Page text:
For UML Professor, Butler Did It

08/03/2007
By Used with permission from the Lowell Sun Online. By SUSAN McMAHON, Sun Staff

LOWELL Benjamin Butler was probably the most controversial, and colorful, Civil War general of his time.

Much hated when he governed New Orleans, putting into place policies that helped the poor at the expense of the rich, Butler developed a city firmly under his own control.

And a researcher at UMass Lowell suggests that his style of governing the southern city may have originated during his political days in Lowell.

Michael Pierson, a history professor at UMass Lowell, was recently named the Scholar in the City, which includes a $2,500 stipend that will allow him to conduct research both in the archives of Lowell history and at the Library of Congress.

He proposed studying the connection between Butler's early days as a lawyer and politician in Lowell and his governing style when he oversaw New Orleans during the Civil War.

"He attacks the rich. He plays class politics," Pierson said. "He's taking on the mill management, but in this case, the mill management is the industrial leaders and sugar plantation owners."

Butler's style of politics while in Lowell was one of class strife and immigration politics. He fought for a 10-hour day and argued for worker rights in the face of mill management.

Many of the workers were first-year immigrants, mainly Catholic. Butler used that to his advantage, arguing for religious freedoms and advocating for the rights of all Americans.

"We would now call it class politics, but he wasn't afraid to say, 'I'm sticking up for the working-class people,'" Pierson said.

Butler was tapped to be a general when the Civil War broke out, despite his lack of any military experience. Militarily, his campaign was a failure. He lost the vast majority of his battles.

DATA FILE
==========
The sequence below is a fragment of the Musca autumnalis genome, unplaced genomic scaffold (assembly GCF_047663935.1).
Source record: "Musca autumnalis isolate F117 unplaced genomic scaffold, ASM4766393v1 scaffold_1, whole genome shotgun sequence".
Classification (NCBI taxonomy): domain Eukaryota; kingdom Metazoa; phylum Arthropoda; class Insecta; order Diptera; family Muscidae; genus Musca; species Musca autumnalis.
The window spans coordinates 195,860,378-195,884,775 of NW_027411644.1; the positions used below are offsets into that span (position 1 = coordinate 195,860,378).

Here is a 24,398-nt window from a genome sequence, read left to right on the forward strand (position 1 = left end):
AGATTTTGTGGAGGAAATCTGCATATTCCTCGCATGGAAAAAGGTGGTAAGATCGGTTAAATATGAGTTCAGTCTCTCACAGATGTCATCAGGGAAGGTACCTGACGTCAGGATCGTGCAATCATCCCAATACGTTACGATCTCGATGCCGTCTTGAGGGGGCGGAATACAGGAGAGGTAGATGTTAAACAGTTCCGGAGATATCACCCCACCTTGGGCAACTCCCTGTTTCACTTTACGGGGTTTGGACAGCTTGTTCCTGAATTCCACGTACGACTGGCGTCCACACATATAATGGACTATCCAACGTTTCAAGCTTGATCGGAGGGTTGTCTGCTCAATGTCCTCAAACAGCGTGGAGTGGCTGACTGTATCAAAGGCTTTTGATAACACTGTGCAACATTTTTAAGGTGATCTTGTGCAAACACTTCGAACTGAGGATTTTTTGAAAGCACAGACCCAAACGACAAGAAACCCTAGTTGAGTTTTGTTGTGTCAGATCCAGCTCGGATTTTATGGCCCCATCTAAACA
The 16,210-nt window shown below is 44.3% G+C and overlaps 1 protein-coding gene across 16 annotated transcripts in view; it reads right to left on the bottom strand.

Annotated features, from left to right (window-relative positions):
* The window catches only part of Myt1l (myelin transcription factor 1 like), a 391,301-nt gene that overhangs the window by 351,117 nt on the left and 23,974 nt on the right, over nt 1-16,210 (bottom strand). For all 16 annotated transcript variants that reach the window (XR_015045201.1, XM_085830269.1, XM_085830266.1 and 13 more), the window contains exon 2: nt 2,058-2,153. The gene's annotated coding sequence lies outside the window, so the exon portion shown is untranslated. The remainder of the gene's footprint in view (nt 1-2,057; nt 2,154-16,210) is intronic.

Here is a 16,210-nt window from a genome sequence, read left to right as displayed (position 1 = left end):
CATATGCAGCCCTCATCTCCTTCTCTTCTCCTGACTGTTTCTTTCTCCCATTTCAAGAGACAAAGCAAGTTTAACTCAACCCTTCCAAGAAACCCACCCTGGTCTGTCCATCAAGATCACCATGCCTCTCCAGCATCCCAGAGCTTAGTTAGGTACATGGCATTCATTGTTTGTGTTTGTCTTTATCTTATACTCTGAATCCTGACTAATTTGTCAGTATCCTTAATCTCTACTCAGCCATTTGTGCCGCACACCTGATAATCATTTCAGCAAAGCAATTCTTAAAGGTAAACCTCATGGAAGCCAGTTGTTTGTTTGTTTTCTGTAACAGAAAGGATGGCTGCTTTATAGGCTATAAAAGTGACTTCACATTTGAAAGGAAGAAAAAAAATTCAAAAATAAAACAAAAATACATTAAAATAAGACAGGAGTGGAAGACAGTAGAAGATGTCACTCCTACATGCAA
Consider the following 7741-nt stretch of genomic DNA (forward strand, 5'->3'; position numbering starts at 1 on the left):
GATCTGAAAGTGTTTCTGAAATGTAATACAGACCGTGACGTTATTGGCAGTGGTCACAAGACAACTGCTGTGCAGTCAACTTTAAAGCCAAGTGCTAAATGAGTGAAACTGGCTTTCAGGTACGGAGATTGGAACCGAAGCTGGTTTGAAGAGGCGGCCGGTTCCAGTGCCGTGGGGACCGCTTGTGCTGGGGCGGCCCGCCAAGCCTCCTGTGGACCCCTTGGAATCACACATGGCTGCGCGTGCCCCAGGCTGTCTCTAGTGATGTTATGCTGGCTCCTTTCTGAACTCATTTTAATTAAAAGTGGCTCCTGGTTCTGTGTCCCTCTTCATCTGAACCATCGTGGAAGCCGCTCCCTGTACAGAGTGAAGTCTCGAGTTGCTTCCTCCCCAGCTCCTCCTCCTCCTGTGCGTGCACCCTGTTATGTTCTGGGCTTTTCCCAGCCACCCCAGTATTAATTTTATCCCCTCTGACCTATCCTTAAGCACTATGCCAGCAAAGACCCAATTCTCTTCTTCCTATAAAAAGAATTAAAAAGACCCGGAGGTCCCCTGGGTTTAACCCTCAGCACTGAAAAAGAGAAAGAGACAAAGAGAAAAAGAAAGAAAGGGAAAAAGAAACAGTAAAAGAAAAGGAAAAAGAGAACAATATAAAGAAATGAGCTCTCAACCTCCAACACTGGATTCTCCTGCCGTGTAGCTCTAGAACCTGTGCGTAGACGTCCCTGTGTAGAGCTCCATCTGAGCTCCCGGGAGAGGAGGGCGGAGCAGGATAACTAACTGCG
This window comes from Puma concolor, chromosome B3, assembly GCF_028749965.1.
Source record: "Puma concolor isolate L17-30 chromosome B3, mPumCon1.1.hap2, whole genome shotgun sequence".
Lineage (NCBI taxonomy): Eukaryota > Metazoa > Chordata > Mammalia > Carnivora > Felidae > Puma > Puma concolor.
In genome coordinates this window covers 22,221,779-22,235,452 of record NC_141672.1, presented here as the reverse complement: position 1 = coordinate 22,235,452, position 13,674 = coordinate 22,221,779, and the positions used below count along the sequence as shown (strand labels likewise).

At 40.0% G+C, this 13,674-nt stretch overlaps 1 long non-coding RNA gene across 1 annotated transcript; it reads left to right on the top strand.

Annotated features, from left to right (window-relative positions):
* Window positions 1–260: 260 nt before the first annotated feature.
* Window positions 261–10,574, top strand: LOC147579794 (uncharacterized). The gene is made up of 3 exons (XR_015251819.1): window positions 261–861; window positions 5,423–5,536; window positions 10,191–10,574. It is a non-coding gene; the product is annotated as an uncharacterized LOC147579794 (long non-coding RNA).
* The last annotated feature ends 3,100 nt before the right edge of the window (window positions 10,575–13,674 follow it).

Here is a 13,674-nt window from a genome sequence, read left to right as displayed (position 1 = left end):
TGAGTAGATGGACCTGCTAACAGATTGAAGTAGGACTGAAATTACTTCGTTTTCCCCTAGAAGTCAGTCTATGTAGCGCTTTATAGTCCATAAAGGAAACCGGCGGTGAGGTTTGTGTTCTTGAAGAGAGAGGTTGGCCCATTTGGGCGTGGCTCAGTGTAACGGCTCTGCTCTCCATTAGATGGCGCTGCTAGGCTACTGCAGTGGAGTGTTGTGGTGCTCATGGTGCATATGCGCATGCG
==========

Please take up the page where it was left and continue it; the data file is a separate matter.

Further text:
But when he was given the job of administering first Baltimore, and then New Orleans, he was very successful. Pierson argues it's because of the lessons he learned in Lowell.

When he came to New Orleans and saw the vast working-class population, many of whom supported the Union during the Civil War, he used it to his advantage.

"Butler comes in, he recognizes it, and he plays it for all it's worth," Pierson said.

The lecture on Pierson's findings will be held Sept. 14, with organizers anticipating a large response because of the topic matter. The topic, along with Pierson's detailed outline of what research materials were available to him, were the main reasons he was awarded the Scholar in the City designation.

The goal of the program is to encourage more research on Lowell history, said Mehmed Ali, coordinator of the Mogan Cultural Center.

"We're trying to create new research in the city," he said. "There's only so much research we can do here in-house, so why not open it up to other people to utilize the resources here in the city?"

Pierson's interest in the Civil War general came from a combination of his interest in working-class politics with a lifelong knowledge of who Benjamin Butler was.

"If you know anything about Civil War history, you know about Ben Butler," he said.